When his duties of office call upon him to participate in verbal votes or crucial debates on the Senate floor on Shabbos, Senator Lieberman will walk the approximately four-mile distance from his Georgetown residence to the senate building. If the weather is inclement he will sometimes spend Shabbos in his office and make Kiddush there.

Normally, though, he gets the weekend off. Shabbos, as a day of rest, is the major theme that he weaves through the book. And although the Capitol Hill crowd is one that thrives on action 24/7, Senator Lieberman describes what a gift Shabbos is, and can be for those who cut back to 24/6, disconnecting from their computers and BlackBerrys to spend quiet, contemplative time with family and friends.

He concludes each chapter with a few, often nondenominational, tips on how a person can get started observing a day of rest.


Did you have any feeling as you were writing this book that it could perhaps be used as a kiruv, as an outreach tool?

“I did. And I hope it is. I had many different feelings about it but part of it was to, as the book’s title says, offer the gift. Although it begins with a commandment on Har Sinai from Hashem to Moshe, it’s really a gift that I have from my parents, who got it from everyone who preceded me. So I wanted to do that.

“But in some sense I was hoping that this would also help to broaden ties between Jews and other religions, particularly Christians, because of some of the common origins of Sabbath observance. But there is no question that I also hope it would be used by kiruv movements to bring people in. I received an e-mail from one of the Chabad shluchim in Connecticut who said he was buying copies and sending them out, and he was hearing from other shluchim around the world that they were doing the same. It made me feel very good, and it’s why I wanted very much to put the section in at the end about ‘simple beginnings.’ I don’t expect people to just read the book and say, ‘Wow! I’m going to do this next Saturday,’ or next Sunday if they’re a Christian. But I expect it to get people to hopefully go step by step, mitzvah by mitzvah, observance by observance. So yes, it would be one of the great thrills for me if it was used for purposes of outreach, of kiruv. I should say more literally based on the word purposes, inreach, bringing in, as opposed to outreach.”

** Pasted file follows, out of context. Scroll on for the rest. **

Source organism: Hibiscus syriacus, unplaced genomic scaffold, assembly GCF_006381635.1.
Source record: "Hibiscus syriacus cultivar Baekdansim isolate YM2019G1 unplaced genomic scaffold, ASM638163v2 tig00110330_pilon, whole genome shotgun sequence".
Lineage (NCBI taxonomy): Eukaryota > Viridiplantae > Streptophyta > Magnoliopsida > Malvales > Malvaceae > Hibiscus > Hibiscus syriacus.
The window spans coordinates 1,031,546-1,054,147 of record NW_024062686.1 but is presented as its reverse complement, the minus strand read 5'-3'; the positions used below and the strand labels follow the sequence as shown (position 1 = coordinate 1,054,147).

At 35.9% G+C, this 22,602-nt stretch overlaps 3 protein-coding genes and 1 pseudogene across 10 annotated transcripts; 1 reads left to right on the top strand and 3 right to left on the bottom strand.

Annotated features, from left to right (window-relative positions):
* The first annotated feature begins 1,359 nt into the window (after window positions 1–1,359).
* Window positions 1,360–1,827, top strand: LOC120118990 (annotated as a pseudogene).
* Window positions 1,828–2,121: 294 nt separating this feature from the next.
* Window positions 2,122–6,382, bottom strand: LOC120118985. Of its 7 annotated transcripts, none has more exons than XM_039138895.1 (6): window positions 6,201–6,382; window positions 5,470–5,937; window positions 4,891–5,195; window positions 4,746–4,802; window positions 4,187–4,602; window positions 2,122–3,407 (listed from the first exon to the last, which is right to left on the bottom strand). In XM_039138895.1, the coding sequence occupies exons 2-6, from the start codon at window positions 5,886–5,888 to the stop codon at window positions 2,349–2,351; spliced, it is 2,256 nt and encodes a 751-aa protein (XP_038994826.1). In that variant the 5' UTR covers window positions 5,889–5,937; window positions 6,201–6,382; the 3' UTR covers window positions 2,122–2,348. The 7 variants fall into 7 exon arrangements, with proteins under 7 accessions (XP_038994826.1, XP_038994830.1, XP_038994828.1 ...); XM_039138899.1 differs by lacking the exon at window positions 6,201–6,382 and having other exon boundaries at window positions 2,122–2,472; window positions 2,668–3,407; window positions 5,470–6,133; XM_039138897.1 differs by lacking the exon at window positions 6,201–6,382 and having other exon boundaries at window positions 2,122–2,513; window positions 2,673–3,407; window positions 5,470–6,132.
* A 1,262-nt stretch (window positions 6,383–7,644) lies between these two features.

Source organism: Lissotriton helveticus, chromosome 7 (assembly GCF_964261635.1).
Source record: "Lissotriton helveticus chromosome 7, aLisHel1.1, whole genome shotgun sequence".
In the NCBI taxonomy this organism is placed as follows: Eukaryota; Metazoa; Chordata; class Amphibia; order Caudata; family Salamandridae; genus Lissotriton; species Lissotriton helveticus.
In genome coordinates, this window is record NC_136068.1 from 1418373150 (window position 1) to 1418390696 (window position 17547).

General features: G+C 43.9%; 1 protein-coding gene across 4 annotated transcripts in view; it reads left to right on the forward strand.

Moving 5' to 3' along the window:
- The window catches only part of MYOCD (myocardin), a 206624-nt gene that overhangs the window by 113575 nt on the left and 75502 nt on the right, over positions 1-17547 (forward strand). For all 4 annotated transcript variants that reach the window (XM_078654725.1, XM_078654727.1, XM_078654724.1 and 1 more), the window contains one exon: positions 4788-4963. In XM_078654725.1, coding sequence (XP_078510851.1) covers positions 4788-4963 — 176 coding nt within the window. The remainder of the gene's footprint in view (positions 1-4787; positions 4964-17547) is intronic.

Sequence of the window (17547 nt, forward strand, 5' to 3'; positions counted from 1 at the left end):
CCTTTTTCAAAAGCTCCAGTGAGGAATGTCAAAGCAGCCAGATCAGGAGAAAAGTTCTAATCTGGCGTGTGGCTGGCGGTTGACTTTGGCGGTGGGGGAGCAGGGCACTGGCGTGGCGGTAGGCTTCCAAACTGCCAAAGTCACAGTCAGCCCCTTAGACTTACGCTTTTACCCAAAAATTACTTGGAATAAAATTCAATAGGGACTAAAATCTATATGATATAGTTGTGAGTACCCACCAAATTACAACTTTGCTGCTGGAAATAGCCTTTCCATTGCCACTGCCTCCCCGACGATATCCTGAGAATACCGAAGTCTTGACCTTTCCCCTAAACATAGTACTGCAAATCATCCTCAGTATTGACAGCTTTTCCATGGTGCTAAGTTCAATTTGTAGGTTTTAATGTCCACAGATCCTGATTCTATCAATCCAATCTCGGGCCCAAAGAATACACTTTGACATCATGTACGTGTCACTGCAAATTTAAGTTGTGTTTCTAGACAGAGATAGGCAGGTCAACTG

Senator Lieberman, how did the book help you with your own personal Shabbos observance?

“In doing this, I did find things that I had been, you might say, taking for granted. I wasn’t seeing [Shabbat] through the perspective of a visitor to Shabbat. What’s one example that jumps to my mind? The service of taking the Torah from the aron. It’s a grand service. So while I was writing the book I looked at it through the eyes of an observer who had not ever been to a shul before and it helped me to appreciate it more.

“I think there’s also the appreciation for the significance of the brachah we give to our children on Friday night. It is a very powerful moment, and I find people wanting to talk to me about that. So I think that gave me an even greater appreciation of it. We’ve had millennia now to build up halachot but also minhagim that are associated with Shabbat, and it makes it an extraordinarily rich experience. As I say, a lot of it I just feel because I’ve been doing it for a long time. But writing the book made me look at it from the eyes of an observer and made me appreciate Shabbos more.” (Originally featured in Mishpacha, Issue 379)